On the other hand, there is Hereditary (2018) — a slightly more straight forward horror film that grapples with the idea of modern cults worshipping demons and making extra-familial sacrifices to perpetuate obedience to a dark lord. Sounds exciting — right? While this film is slightly more straight forward (slightly given with a grain of salt), the film still leaves you with bountiful questions that — once again, spoiler alert — never get answered!

So how do these films succeed in horror? From the perspective of an amateur horror consumer, the immediate fear seems to be in the discomfort brought on by some stale imagery in both films. Whether it’s a severed head or an almost too-real depiction of people flinging themselves off of tall rocks onto slightly smaller rocks, the imagery in these films is just…gruesome.

When I think of gruesome horror classically, I recall upon the scene in Halloween (1978) where Michael Myers pins a man to the wall with nothing but a chef’s knife. This scene — although very spooky — is obviously unrealistic, and the depiction itself is more of an abstract horror rather than real life. But no — the imagery in both of these films instill the same kind of fear and shock of blatantly staring at roadkill. It is real life, and the film accomplishes its goal in that way — by providing real, believable horror.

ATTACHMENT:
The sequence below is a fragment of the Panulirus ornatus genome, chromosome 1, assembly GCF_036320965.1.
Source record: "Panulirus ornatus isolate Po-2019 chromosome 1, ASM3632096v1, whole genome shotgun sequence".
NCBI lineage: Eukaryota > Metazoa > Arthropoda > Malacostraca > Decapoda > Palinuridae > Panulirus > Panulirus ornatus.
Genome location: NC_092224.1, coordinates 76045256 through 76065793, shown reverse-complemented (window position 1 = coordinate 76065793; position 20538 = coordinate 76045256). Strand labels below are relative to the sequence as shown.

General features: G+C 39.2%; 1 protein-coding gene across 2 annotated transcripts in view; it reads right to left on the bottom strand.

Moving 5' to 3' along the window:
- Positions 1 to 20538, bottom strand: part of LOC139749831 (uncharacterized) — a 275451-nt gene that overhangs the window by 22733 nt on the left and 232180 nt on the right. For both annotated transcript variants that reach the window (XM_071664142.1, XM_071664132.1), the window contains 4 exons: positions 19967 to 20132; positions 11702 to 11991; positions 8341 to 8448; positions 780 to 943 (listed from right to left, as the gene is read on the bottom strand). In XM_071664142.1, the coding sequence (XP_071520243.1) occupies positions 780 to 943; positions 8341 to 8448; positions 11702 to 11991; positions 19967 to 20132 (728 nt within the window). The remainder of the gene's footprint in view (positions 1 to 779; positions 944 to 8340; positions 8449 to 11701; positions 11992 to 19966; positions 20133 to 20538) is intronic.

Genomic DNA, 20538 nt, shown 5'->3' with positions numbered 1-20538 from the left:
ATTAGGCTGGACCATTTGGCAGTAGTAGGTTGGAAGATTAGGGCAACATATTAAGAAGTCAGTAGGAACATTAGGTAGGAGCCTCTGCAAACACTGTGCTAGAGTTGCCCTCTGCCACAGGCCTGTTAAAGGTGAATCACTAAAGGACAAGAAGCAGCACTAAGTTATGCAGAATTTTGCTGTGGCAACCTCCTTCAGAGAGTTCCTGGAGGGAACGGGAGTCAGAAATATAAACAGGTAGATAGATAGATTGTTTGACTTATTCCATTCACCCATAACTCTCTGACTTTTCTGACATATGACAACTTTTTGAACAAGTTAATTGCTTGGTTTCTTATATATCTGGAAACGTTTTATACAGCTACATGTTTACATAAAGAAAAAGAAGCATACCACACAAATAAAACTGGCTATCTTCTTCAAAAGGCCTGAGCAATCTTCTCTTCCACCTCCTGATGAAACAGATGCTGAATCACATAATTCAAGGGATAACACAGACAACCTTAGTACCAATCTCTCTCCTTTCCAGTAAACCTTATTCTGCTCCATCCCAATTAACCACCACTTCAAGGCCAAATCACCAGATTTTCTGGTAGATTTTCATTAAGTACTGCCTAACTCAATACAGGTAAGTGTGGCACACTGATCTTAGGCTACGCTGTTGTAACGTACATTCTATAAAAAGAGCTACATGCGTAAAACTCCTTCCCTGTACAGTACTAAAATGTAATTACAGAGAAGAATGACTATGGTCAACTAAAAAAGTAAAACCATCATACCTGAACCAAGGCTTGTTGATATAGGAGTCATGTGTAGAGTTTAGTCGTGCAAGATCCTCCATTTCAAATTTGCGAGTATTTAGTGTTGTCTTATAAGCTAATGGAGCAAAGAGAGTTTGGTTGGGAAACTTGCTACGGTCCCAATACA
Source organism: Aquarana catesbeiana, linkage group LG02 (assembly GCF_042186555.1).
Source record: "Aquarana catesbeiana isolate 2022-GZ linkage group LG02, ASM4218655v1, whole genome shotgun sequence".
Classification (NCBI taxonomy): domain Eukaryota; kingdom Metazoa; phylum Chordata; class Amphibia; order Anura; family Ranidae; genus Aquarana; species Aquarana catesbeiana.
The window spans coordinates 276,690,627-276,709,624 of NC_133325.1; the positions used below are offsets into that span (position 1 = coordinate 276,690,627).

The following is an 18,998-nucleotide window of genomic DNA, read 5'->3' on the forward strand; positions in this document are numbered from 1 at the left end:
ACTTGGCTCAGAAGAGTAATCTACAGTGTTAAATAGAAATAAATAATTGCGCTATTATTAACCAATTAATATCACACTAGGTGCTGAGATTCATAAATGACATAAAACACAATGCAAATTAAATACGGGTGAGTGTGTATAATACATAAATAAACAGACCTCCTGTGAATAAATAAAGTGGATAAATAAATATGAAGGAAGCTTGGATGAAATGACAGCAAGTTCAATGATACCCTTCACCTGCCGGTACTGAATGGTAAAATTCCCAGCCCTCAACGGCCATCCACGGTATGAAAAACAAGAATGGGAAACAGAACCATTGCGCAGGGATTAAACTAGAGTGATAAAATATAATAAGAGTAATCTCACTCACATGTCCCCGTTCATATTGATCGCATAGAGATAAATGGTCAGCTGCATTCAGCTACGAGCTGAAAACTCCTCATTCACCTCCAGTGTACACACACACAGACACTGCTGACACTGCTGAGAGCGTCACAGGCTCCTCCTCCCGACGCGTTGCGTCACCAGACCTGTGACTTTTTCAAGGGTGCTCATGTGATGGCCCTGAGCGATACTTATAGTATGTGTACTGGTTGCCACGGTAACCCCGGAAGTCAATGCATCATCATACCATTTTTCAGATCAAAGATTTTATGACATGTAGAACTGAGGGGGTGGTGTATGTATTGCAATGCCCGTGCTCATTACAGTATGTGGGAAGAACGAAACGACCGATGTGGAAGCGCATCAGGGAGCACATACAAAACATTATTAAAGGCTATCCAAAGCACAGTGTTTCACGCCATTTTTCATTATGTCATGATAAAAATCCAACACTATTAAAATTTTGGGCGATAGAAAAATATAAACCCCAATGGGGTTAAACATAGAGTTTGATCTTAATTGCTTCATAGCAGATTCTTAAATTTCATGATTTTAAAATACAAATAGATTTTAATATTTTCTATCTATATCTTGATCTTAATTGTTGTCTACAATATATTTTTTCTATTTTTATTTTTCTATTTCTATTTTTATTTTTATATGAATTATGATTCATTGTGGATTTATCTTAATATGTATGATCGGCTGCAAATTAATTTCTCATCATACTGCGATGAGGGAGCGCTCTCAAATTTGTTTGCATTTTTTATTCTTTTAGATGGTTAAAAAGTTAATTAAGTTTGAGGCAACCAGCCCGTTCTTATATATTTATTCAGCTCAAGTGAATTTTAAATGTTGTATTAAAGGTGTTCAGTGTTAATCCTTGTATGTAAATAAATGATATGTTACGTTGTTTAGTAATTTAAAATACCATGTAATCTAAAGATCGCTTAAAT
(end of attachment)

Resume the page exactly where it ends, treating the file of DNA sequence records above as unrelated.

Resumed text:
Let’s face it — when consuming horror, most of the fun is hiding behind pillows with our friends and occasionally throwing popcorn in the air in reaction to a good jump-scare. However, Ari Aster accomplishes something different in our new age of horror: a fear that cuts so deep and stale, that the viewer is barely able to stomach popcorn while consuming its content.

But is the stale horror of reality really what makes these movies scary? On many levels, the answer is yes. However, upon further examination, the true horror of these movies lies within the unknown. The questions that arise throughout the film that leave you thinking… “what?”

Annie Graham (Toni Collette) in Hereditary (2018)

As humans, we fear the unknown. We appreciate consistency and defined answers. Nobody likes to be left on read — at least not many people I know do. And on the same note, most people also do not like the anxiety that manifests within wondering about things. Where are the answers? Why did this scene just happen? What was that look for? Ari Aster carries the modern horror genre into a whole knew level of pondering — one that will provoke the same types of questions that may arise while watching movies that exist within contemporary films. Contemporary horror is a completely new beast, not reliant at all on the classic mechanisms of slasher flicks or 90s gore. It forces you to question the way you live life, explore reality, and what truly matters in a world full of such raw fear and emotion. Dismay resonates after consuming this level of media, often leaving room for difficult questions that may never truly be answered, leaving a lingering of emptiness for weeks on end. Modern contemporary horror feasts on the corners of the human mind that most people choose to ignore — but the question is, are you one of those people?

writer & generally cool person